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So much for Plan B: Kaplan denies Chevron attachment motion

I highlighted the unusual pre-trial attachment motion-which Chevron filed in November in its Manhattan federal court racketeering suit against the Ecuadoreans and some of their lawyers and experts-as a way for the oil company to effect, in essence, the same enforcement ban the U.S. Court of Appeals for the Second Circuit lifted in September. Faced with an Ecuadorean lawyer's threats that he plans to launch worldwide actions to enforce the now-affirmed $18 billion judgment, Chevron renewed its request that U.S. District Judge Lewis Kaplan of Manhattan federal district court issue a temporary restraining order barring the Ecuadorean plaintiffs "from assigning, alienating, transferring, encumbering or otherwise dispersing their interest in the fraudulent Ecuadorean judgment, or otherwise collecting proceeds."On Friday Kaplan said no -at least for now...[T]he judge denied Chevron's attachment motion, concluding that the oil company hadn't sufficiently specified its alleged damages, aside from citing the $18 billion Ecuadorean judgment.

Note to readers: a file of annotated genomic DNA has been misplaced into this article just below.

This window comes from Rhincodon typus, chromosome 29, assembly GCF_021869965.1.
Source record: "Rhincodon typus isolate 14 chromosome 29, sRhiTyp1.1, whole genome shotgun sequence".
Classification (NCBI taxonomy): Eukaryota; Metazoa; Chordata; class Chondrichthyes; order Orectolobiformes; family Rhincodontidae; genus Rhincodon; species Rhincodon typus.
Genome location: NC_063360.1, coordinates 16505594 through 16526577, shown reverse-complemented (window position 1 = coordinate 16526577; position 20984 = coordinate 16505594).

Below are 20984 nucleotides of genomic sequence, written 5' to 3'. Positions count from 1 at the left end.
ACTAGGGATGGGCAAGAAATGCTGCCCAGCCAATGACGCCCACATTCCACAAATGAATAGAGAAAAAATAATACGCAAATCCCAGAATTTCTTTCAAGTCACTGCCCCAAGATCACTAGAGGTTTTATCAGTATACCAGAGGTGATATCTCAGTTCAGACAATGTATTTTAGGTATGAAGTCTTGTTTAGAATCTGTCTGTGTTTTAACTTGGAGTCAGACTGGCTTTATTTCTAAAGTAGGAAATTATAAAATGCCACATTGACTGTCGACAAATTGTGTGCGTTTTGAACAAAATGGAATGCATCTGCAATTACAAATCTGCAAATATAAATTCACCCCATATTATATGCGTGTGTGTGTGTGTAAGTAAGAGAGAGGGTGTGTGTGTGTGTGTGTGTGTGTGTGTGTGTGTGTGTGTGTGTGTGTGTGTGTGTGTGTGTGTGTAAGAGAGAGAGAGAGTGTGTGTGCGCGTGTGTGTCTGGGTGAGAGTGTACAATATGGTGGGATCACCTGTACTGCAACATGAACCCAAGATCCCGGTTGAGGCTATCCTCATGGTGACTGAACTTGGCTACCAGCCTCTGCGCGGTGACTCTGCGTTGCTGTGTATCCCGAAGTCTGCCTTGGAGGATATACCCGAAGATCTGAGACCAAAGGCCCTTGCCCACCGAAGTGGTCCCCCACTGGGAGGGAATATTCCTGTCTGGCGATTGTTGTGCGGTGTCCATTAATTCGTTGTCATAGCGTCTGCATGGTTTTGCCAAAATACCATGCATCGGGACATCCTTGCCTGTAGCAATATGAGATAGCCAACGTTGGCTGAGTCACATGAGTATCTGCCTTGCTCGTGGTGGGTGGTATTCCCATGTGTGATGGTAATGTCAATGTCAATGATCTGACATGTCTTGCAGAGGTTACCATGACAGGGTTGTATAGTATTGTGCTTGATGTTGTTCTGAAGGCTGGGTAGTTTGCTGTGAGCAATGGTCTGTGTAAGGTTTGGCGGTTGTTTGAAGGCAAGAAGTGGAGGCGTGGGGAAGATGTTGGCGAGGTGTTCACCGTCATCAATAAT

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Perfil de las demandas judiciales contra Chevron/Texaco por actividades en Ecuador

US judge rejects Chevron's appeal to block collection of $18 billion damages by Ecuadorean plaintiffs in environmental pollution case